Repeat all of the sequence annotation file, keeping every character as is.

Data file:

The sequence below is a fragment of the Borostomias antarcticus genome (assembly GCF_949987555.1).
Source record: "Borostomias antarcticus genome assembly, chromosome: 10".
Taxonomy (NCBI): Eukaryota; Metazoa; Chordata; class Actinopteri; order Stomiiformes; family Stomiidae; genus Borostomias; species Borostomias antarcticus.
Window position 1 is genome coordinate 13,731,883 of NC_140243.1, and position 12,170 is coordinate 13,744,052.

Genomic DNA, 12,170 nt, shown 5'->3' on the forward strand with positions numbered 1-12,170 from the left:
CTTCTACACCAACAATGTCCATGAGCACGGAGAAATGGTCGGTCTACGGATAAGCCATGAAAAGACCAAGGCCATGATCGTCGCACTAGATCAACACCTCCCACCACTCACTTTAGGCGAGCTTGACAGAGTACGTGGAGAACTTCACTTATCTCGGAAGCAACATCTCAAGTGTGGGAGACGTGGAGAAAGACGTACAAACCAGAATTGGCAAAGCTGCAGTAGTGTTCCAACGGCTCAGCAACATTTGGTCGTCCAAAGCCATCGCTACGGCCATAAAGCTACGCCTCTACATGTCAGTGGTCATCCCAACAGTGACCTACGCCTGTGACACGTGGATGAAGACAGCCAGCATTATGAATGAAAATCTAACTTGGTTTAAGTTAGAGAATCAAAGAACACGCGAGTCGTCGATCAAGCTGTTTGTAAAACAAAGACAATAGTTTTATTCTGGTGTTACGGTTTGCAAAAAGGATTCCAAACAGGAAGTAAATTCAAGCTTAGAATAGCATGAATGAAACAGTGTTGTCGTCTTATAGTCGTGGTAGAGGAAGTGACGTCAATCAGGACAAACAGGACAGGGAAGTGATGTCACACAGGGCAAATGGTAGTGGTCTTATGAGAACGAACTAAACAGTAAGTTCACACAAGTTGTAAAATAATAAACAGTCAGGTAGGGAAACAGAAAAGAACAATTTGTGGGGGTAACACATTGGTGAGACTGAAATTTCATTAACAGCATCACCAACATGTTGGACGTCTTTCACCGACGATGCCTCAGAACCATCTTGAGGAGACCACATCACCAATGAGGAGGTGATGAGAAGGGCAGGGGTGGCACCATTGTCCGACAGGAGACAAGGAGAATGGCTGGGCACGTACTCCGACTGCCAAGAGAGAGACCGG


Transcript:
The sequence below is a fragment of the Borostomias antarcticus genome (assembly GCF_949987555.1).
Source record: "Borostomias antarcticus genome assembly, chromosome: 10".
Taxonomy (NCBI): Eukaryota; Metazoa; Chordata; class Actinopteri; order Stomiiformes; family Stomiidae; genus Borostomias; species Borostomias antarcticus.
Window position 1 is genome coordinate 13,731,883 of NC_140243.1, and position 12,170 is coordinate 13,744,052.

Genomic DNA, 12,170 nt, shown 5'->3' on the forward strand with positions numbered 1-12,170 from the left:
CTTCTACACCAACAATGTCCATGAGCACGGAGAAATGGTCGGTCTACGGATAAGCCATGAAAAGACCAAGGCCATGATCGTCGCACTAGATCAACACCTCCCACCACTCACTTTAGGCGAGCTTGACAGAGTACGTGGAGAACTTCACTTATCTCGGAAGCAACATCTCAAGTGTGGGAGACGTGGAGAAAGACGTACAAACCAGAATTGGCAAAGCTGCAGTAGTGTTCCAACGGCTCAGCAACATTTGGTCGTCCAAAGCCATCGCTACGGCCATAAAGCTACGCCTCTACATGTCAGTGGTCATCCCAACAGTGACCTACGCCTGTGACACGTGGATGAAGACAGCCAGCATTATGAATGAAAATCTAACTTGGTTTAAGTTAGAGAATCAAAGAACACGCGAGTCGTCGATCAAGCTGTTTGTAAAACAAAGACAATAGTTTTATTCTGGTGTTACGGTTTGCAAAAAGGATTCCAAACAGGAAGTAAATTCAAGCTTAGAATAGCATGAATGAAACAGTGTTGTCGTCTTATAGTCGTGGTAGAGGAAGTGACGTCAATCAGGACAAACAGGACAGGGAAGTGATGTCACACAGGGCAAATGGTAGTGGTCTTATGAGAACGAACTAAACAGTAAGTTCACACAAGTTGTAAAATAATAAACAGTCAGGTAGGGAAACAGAAAAGAACAATTTGTGGGGGTAACACATTGGTGAGACTGAAATTTCATTAACAGCATCACCAACATGTTGGACGTCTTTCACCGACGATGCCTCAGAACCATCTTGAGGAGACCACATCACCAATGAGGAGGTGATGAGAAGGGCAGGGGTGGCACCATTGTCCGACAGGAGACAAGGAGAATGGCTGGGCACGTACTCCGACTGCCAAGAGAGAGACCGG